For their 13th album ‘Different Days’, The Charlatans raid their contacts list to help them produce their best album in two decades.
There’s something so incredibly heartening about The Charlatans’ continued, defiant presence in the music scene that it almost brings a tear to the eye. Enduring the deaths of keyboardist Rob Collins in 1996, and then drummer Jon Brookes in 2013, plus the nervous breakdown and eventual recovery of bassist Martin Blunt in 2001, there can be few other bands who have shown such remarkable fortitude in the face of adversity. But The Charlatans are survivors in more ways than one, weathering and adapting to all the various changes of musical fashion since they came to prominence at the height of ‘Madchester’ in 1990 that have scuppered the careers of so many of those that have come since, to the extent that they’re now a British indie institution. Never particularly vogueish but never out of demand either, their brand of soulful, folk-inflected indie has proven to be evergreen over nearly three decades of their existence.
For their 13th studio album Different Days, The Charlatans demonstrate how universally beloved they are by being able to call on a stellar cast of fellow musicians in order to bring their newest music to life. As on 2015’s Modern Nature, Brookes’ place is filled by a revolving cast of guest drummers, including former Verve member Pete Salisbury, New Order’s Stephen Morris (who also provides programming) and A Certain Ratio’s Donald Johnson. Johnny Marr provides additional guitar work on three tracks, and even Paul bloody Weller provides piano and backing vocals for soulful closer ‘Spinning Out’. But, far from disguising a lack of ideas by throwing in collaborators, Different Days is arguably the most consistently enjoyable and energetic Charlatans albums in 20 years.
As with so much of The Charlatans’ output, the themes of the album are of reflection, personal growth and of putting the past behind you. Opener ‘Hey Sunrise’ finds the band in very familiar territory, a lilting piece of folkish indie tinged with melancholia and with synths percolating through it as it climaxes, but it’s no less pleasant. When you’re great at doing something, keep doing it. Slight elements of funk colour the rhythms of the optimistic ‘There Will Be Chances’ and ‘Over Again’, and the rambling ‘Solutions’ is a throwback to Collins’ trademark organ sounds of the ‘90s. The twinkling synth programming makes the title track an absolute delight.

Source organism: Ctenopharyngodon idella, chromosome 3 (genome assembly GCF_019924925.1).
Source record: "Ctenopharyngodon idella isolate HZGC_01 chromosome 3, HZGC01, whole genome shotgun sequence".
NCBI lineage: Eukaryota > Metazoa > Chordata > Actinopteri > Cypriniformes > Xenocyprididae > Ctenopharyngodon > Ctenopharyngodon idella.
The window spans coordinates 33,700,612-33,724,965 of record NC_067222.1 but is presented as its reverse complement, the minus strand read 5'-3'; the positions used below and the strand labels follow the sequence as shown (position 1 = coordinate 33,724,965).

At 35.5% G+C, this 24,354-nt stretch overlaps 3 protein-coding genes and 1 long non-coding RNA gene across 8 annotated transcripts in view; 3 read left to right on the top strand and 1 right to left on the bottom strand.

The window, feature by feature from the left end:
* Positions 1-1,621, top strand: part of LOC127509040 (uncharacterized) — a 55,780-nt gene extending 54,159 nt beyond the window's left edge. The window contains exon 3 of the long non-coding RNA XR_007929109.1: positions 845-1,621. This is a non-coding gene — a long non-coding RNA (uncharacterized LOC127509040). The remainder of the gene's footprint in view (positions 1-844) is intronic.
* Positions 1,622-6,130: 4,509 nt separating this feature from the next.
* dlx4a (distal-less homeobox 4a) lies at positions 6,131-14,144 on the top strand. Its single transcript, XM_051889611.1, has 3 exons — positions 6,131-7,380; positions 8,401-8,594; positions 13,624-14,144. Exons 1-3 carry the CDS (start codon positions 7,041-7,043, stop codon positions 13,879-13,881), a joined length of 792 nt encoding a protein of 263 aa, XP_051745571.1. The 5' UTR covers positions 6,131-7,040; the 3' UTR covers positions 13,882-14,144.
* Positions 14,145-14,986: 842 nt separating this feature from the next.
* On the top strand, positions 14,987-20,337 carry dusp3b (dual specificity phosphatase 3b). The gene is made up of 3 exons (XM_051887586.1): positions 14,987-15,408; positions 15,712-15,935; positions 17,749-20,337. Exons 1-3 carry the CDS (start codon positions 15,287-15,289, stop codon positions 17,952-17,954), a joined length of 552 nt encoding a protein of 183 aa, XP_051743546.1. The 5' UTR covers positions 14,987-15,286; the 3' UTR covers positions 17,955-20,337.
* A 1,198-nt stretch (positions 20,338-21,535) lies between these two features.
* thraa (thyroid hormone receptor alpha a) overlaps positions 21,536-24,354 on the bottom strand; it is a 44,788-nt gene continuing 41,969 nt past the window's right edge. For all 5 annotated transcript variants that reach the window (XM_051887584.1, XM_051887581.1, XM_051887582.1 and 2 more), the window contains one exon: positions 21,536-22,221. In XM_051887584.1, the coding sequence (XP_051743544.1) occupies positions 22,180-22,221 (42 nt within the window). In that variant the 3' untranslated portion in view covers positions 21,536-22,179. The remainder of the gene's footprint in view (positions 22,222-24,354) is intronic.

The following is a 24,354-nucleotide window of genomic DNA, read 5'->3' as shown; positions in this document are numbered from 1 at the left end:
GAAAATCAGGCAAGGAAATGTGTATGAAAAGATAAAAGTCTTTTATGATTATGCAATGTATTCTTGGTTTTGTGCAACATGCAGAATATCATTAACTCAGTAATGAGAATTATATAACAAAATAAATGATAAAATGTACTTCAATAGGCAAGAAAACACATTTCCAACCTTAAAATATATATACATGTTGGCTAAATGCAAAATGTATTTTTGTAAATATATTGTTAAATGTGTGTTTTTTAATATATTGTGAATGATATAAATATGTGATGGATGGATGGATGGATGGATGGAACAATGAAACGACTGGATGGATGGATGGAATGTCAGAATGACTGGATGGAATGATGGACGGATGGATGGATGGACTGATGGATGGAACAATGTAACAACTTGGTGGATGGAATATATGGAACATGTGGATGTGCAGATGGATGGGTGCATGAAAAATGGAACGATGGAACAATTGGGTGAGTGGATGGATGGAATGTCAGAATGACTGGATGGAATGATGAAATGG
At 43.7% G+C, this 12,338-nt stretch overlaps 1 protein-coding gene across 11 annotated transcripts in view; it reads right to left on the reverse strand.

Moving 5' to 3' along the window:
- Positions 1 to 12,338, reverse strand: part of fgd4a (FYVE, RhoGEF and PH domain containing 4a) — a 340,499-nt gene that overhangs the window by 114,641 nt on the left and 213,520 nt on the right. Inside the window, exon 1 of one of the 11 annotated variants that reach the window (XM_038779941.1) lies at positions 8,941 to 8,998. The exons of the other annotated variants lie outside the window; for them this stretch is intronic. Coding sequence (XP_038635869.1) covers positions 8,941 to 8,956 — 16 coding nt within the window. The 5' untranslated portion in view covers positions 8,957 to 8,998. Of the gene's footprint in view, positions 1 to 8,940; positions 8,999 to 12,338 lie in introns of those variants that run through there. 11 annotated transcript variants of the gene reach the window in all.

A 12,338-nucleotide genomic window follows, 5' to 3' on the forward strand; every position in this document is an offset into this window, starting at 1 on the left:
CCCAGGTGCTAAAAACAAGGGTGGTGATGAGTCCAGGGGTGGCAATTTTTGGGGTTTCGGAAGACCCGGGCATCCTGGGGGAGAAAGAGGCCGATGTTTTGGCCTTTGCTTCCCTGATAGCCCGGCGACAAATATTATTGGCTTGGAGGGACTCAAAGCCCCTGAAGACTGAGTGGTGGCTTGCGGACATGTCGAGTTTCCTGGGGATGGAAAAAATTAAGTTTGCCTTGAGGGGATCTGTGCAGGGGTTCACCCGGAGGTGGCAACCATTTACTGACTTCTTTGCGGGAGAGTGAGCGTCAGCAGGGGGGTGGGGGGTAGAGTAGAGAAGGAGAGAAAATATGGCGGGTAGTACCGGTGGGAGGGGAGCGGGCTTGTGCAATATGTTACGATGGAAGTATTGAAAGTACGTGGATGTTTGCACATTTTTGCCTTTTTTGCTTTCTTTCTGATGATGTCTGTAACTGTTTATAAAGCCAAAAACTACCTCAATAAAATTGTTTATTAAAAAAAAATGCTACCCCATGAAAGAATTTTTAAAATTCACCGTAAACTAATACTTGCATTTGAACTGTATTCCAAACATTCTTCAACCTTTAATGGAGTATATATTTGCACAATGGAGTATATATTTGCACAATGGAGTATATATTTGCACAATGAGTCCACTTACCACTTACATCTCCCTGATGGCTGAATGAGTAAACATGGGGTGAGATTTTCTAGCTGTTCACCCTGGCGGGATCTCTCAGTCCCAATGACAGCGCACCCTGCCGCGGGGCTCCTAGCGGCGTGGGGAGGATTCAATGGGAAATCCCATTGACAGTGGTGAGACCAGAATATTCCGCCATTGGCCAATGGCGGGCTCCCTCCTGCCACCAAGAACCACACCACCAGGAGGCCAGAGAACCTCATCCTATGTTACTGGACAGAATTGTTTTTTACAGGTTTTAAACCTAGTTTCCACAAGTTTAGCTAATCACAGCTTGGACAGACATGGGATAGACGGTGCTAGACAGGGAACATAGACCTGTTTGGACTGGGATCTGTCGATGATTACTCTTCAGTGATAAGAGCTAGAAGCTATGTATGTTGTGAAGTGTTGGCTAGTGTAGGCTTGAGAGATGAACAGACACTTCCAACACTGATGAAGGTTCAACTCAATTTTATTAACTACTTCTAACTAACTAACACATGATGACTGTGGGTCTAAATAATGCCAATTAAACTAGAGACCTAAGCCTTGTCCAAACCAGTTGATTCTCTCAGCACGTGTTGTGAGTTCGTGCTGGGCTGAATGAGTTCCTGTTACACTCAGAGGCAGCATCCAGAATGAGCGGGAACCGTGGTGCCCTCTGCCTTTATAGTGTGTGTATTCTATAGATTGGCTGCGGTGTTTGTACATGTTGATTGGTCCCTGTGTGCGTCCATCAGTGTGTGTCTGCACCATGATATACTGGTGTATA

However, the heart-swallowing urgency of lead single ‘Plastic Machinery’ is one of the greatest Charlatans songs in recent memory, a track that wouldn’t even be out of place on their 1996 career highlight Tellin’ Stories. A stand for individuality in an increasingly bland, conformist society (“at times it’s good to feel rejected”), it’s enjoyably noisy as Tim Burgess pushes his voice to the limit to make himself heard, as if both band and frontman are pushing each other on.
The only slightly negative points come with the rather dull and repetitive ‘The Same House’, and ‘Let’s Go Together’, which is perfectly fine but scans as ballast in the context of what is an otherwise extremely fine album. However, The Charlatans execute everything with such assured panache and character that you can forgive them when they stray out of character in the name of experimenting with their established formula. Not only are they carrying on in spite of it all, they’re refusing to sit on their laurels or court the sympathy vote by simply turning out the same music over and over again. Rather, they’re admirably continuing to push back the boundaries for themselves. (8/10) (Ed Biggs)
Listen to Different Days here via Spotify, and tell us what you think below!
Tags: album, BMG, Different Days, Ed Biggs, Mark Collins, Martin Blunt, review, The Charlatans, Tim Burgess, Tony Rogers
While it reaps more rewards in its pursuit of being…
'Nightmare Forever' is a vivid and colourful album of psychedelic…
A surprising blur of unfamiliar elements, 'Everyday Life' represents the…
Your email address will not be published.
This site uses Akismet to reduce spam. Learn how your comment data is processed.